Beating the cold with bitter leaves

Bitter leaves offer a welcome break from winter veg

Colder temperatures might get you reaching for the soups, stews and roast dinners, but sometimes you need a fresh taste alongside all that veg. Step forward winter salad, and more specifically, the bitter leaves such as dandelion, mustard, rocket and cress, whose peppery flavours warm you up in a very different way.

Farm manager Ed Scott is a veteran salad grower and polytunnel expert

Walking through the polytunnels, farm manager Ed Scott says even he was initially sceptical about growing salad in winter. “Everyone gets a lot of winter veg at this time of year, and actually a bag of salad once a month is really nice,” he says, crouching by the neat rows of dandelion leaves inside one of the big arched tunnels. The dandelion variety in question, Italiko, is different to the one found in most gardens, although they are also edible, as it grows vertically making it easier to pick and leaves are cleaner as this variety grows away from the soil.

The winter salad leaves are known as ‘cut and come again’, explains Scott, as they will be harvested around every four weeks, depending on the leaf, from November until March or April. A side-effect of this technique is that the more peppery leaves, such as cress or mustard, tend to get spicier on every pick – believed to be an evolutionary trait as the plant tries harder to deter predators.

“You can also cook with these types of leaves, every now and then we might leave the dandelions to grow a bit longer and put out a recipe to cook with them, or you can do things like a risotto with rocket,” Scott continues, walking through the rows of tunnels which in summer are bursting with the heady smell of tomatoes, chillies and basil, and tropical-looking vines of cucumbers.

Under a cosy-looking layer of fleece are the green shoots of baby ruby chard, covered in the early stages to encourage it to grow. Then there’s the bright green frilly mustard leaves with their distinctive taste, and land cress, a cousin of water cress but grown in soil so it is safe from any risk of water-borne bacteria that water cress growers have to be so careful about.

Salanova is a red variety of Butterhead lettuce

And it’s not just bitter leaves that are selected for winter cropping – Butterhead lettuces are also a popular choice, explains Scott, holding up a beautiful dark red variety called Salanova, with its bi-coloured leaves bright green at the base and dark red at the head.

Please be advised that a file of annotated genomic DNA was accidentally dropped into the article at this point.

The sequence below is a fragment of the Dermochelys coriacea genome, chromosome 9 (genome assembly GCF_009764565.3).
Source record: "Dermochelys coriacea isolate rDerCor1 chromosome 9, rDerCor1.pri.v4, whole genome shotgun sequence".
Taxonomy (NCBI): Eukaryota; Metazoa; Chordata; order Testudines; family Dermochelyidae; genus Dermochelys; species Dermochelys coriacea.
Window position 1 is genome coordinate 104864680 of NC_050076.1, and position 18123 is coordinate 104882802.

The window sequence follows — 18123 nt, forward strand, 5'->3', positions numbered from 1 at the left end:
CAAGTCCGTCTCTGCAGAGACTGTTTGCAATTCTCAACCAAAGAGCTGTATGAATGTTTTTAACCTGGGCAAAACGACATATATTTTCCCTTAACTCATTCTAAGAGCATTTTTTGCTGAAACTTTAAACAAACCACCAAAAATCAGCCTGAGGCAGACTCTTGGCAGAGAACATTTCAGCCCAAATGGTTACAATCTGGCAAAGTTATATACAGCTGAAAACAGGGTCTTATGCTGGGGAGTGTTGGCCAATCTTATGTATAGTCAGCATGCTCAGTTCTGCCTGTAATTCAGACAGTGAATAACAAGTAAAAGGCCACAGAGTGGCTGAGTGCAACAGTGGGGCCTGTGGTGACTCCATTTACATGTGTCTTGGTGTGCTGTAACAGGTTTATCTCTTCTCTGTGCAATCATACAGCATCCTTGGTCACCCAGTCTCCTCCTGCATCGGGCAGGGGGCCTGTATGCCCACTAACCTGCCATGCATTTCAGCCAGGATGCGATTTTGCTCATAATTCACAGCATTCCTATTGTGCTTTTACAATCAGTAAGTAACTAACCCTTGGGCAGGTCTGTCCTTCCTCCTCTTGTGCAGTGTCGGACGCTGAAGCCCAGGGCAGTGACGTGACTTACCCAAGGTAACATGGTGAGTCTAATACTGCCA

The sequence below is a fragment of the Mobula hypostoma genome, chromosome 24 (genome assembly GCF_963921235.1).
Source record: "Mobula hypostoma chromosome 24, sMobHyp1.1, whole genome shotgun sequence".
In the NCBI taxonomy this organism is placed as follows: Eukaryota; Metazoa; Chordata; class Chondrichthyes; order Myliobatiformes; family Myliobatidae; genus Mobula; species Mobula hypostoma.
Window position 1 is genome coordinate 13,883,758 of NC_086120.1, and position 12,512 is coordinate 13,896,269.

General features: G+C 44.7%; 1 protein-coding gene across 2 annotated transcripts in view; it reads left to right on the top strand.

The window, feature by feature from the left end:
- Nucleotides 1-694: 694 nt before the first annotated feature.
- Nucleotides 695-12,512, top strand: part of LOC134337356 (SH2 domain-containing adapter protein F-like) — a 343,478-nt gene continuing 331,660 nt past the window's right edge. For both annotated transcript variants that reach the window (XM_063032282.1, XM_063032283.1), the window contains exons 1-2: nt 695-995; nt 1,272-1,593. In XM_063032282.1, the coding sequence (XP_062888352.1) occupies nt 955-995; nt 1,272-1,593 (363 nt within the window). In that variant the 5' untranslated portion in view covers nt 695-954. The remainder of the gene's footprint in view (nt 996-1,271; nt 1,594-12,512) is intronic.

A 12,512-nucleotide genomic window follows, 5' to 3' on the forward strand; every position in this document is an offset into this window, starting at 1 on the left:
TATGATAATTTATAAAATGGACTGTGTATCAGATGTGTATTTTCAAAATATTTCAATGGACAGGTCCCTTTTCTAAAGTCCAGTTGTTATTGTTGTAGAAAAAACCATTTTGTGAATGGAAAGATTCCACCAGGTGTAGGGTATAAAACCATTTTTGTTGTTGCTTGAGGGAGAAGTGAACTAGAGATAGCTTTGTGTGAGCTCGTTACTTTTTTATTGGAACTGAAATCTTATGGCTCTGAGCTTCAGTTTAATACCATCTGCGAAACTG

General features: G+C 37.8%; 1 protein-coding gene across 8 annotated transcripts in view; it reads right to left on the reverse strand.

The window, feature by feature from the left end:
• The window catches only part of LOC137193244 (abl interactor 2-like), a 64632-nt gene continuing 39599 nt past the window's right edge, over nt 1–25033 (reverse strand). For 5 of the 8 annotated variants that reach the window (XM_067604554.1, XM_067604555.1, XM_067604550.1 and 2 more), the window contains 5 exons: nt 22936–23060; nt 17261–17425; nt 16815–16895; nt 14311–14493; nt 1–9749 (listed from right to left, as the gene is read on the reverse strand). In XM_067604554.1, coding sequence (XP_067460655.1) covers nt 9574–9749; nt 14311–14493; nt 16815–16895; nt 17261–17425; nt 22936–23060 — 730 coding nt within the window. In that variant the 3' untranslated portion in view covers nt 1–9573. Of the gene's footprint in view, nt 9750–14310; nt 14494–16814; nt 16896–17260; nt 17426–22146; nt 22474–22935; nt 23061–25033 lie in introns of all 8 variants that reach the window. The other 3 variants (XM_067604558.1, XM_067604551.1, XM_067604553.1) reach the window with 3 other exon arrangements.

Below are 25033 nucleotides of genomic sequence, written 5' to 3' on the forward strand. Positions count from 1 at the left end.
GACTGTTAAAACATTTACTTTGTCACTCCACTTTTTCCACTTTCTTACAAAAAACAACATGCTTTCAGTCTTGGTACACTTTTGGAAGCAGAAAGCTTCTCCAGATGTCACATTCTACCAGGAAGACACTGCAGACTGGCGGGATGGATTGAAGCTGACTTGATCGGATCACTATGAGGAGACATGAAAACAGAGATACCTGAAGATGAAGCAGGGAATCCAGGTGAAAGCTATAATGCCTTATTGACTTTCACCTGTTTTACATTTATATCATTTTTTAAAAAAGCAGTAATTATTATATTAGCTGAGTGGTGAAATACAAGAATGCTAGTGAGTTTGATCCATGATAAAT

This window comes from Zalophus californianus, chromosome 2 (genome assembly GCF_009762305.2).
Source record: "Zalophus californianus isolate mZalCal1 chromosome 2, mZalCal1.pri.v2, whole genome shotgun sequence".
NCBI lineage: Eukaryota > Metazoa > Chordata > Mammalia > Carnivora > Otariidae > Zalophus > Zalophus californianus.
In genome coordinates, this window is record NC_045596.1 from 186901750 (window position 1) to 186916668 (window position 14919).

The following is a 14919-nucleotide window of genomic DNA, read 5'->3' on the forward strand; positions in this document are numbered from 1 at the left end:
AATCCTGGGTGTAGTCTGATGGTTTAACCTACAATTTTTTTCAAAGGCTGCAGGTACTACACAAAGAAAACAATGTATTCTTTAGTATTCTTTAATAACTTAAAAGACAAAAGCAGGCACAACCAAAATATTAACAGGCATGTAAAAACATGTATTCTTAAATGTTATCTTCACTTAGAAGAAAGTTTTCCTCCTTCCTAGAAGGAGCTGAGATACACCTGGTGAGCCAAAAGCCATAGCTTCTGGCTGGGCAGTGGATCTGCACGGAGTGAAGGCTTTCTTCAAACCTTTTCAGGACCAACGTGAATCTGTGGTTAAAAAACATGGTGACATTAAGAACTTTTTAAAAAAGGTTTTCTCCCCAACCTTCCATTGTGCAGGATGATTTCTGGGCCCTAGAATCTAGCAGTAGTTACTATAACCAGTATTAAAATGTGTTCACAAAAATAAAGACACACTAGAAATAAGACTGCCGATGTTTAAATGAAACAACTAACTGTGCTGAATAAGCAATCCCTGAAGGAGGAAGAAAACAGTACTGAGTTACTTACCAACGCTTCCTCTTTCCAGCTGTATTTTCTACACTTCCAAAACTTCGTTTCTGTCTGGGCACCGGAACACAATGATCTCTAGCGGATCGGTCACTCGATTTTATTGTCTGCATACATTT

“They have a longer shelf-life and thick velvety leaves that are more cold resistant than something like a Cos lettuce, which is more watery so it doesn’t do too well in the frost because all the cells freeze and then burst,” he says.

Cut by hand, the bitter leaves and winter lettuces are harvested by teams of pickers through the day before being whisked off to the packhouse at Riverford HQ, less than a mile away. When it comes to food miles, there’s certainly nothing bitter in these tunnels, and as Scott says: “Every bag of salad we can produce here is one less lettuce that we have to import from Spain.”

5 responses to “Beating the cold with bitter leaves

  1. So pleased we’ll be getting bitter leaves in winter, so good for the Liver & Gallbladder.

  2. Mmmmm I’m not sure how I feel about growing salads in a poly tunnel. There are lots of veg available during winter that we grow very successfully in Britain without the use of poly tunnels. I accept they are useful additions to a garden environment but I would hate to see miles and miles of countryside obliterated by plastic poly tunnels just so that we can have exotic salads. Am I being unrealistic? I just feel we should eat what’s in season , we don’t need so much choice we don’t need to eat tomatoes in winter,they don’t taste anyway.
    If we ate food when it’s at its best we would look forward to each crop as it becomes available and be able to appreciate regional diffences. I won’t lecture but would love to hear how others feel about this.
    Have to say I am v v delighted with riverford and many thanks for all the work you do.

    • Hi Jan,
      Thanks for your comment.
      We only have a few poly tunnels on the farm and they are permanent fixtures so it is worth us making use of them during the winter.
      In addition to helping protect some of our more delicate crops against frost damage we can offer more seasonal produce for just that bit little longer before becoming unavailable.
      All our tunnels are unheated and the plastic coverings last for years before they need replacing.

  3. Looking forward to tasting your bitter salad leaves.
    I eat a lot of veg, but am looking for individual items like leeks and parsnips as I only cook for myself and although I freeze my veg I don’t want to waste any.
    I recently bought leeks from you that were beautiful but I had a job finding recipes for three very large leeks!
    Many Thanks 😊

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